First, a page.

The Fuse

LNG Buyers Gaining Increasing Leverage over Sellers in Coming Years

by Nick Cunningham | March 16, 2016

The growing oversupply in LNG export capacity has weighed on prices for the key market in Asia, pushing spot prices down by about two-thirds in less than two years. Excess supplies will likely kill off an array of LNG export terminals that have not yet moved forward with final investment decisions.

But a supply glut could claim another victim: The LNG pricing arrangement itself, a decades-old practice of linking LNG cargoes to the price of oil under long-term contracts.

LNG market growing rapidly

In the past, long-term contracts linked to the price of oil made sense. The market for LNG was not large and it did not have enough liquidity (no pun intended). Without a proper market, prices could not easily respond to supply and demand changes. New liquefaction capacity and export terminals are capital-intensive and have long lead times. Financing and building export terminals only worked if purchasers were guaranteed in advance. Thus, bilateral agreements that guaranteed shipments under a fixed price suited both buyers and sellers.

The increase in new LNG export capacity that has hit the market in recent years, and the coming tidal wave of new supplies, is starting to transform LNG markets.

The increase in new LNG export capacity that has hit the market in recent years, and the coming tidal wave of new supplies, is starting to transform LNG markets. Global liquefaction capacity is set to rise by around 130 million metric tons per annum (mtpa) by the end of the decade, a more than 40 percent increase from the 301 mtpa in total capacity that the world had at the beginning of 2015. Australia alone is expected to add 58 mtpa between 2015 and 2017. Chevron’s completion of Gorgon LNG, announced in early March, is just one of a handful of massive LNG export facilities to come online in Australia.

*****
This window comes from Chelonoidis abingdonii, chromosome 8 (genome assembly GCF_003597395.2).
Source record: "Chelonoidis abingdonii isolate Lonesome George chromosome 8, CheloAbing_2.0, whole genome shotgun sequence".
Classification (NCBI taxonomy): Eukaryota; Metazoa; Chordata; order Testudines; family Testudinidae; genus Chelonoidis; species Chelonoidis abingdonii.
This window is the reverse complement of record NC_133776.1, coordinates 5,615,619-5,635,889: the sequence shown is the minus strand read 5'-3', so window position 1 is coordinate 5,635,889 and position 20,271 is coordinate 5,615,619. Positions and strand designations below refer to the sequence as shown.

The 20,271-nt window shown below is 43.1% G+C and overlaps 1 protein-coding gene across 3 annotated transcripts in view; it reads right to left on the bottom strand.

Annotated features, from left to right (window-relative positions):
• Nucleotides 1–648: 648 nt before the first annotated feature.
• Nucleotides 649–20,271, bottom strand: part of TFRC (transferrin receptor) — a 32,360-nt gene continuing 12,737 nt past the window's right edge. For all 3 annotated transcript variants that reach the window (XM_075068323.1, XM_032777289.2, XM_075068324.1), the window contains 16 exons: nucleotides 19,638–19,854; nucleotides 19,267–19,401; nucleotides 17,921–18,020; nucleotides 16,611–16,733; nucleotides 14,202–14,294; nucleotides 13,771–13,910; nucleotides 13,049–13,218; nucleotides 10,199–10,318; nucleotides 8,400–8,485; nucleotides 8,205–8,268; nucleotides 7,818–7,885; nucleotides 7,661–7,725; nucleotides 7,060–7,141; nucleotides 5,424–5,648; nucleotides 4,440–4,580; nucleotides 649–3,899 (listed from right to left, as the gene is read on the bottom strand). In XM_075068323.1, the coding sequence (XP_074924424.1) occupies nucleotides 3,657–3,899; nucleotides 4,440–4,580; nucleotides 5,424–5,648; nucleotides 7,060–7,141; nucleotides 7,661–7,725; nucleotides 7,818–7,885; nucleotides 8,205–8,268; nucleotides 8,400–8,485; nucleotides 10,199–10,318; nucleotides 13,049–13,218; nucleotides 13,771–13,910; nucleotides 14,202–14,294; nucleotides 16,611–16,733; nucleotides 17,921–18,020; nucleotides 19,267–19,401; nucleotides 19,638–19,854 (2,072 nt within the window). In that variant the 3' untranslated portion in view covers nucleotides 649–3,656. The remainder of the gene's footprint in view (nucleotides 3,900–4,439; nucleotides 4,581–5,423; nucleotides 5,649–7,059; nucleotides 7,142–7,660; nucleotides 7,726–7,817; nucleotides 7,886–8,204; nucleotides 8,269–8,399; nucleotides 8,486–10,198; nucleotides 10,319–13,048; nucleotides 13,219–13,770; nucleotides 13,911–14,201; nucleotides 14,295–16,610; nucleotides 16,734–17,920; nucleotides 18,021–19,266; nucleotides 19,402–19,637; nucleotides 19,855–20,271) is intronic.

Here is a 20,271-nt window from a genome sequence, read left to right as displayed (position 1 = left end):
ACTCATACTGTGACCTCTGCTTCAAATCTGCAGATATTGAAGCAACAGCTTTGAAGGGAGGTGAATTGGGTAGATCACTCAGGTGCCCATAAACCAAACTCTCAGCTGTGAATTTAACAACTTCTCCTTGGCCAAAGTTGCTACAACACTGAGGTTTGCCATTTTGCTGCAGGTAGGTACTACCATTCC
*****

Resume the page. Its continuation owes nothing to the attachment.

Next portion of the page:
The U.S. too is entering the fray, although to a much smaller extent. Cheniere Energy shipped its first LNG cargo from the Sabine Pass terminal in Louisiana in late February, the first LNG cargo to depart from the contiguous United States. There are four other export terminals under construction in the United States, three on the Gulf Coast and one in Maryland on the Chesapeake Bay. Around two dozen more have applied for permits or are in the pre-filing exploration phase.

Many may not see the light of day, however, because LNG prices have collapsed since 2014, following oil prices down to lows not seen in years. Prices for LNG cargoes set for delivery to East Asia in April dropped below $5 per million Btu (MMBtu). That is less than a third of the prices seen for the same month in 2014, when prices topped $18/MMBtu.

The plunging prices for LNG are not just a supply-side problem. Demand is also weak. In 2015, the combined imports of LNG for Japan, China, and South Korea—the three largest LNG importers in the world—fell by 5 percent year over year.

Low prices will make breaking ground on new projects difficult. After factoring in the cost of liquefaction and transportation, margins become pretty thin for exporters with landing prices in Asia below $5/MMBtu. A 2015 report from Moody’s predicted that “low LNG prices will result in the cancellation of the vast majority of the nearly 30 liquefaction projects currently proposed in the U.S., 18 in western Canada, and four in eastern Canada.”

On March 11, the Federal Energy Regulatory Commission (FERC) denied a permit to the developers of the proposed Jordan Cove LNG export terminal in Oregon, citing the project’s inability to lineup buyers in Asia for the capacity.

Pricing practices quickly evolving

The growing LNG export capacity is accelerating trends that have been slowly underway for some time. LNG markets are shifting away from long-term fixed contracts based on oil-indexed prices, transitioning instead towards deals that are shorter in duration.

Supplies are ample, a spot market is growing, prices are more fluid—all of which are working in favor of buyers at the expense of sellers.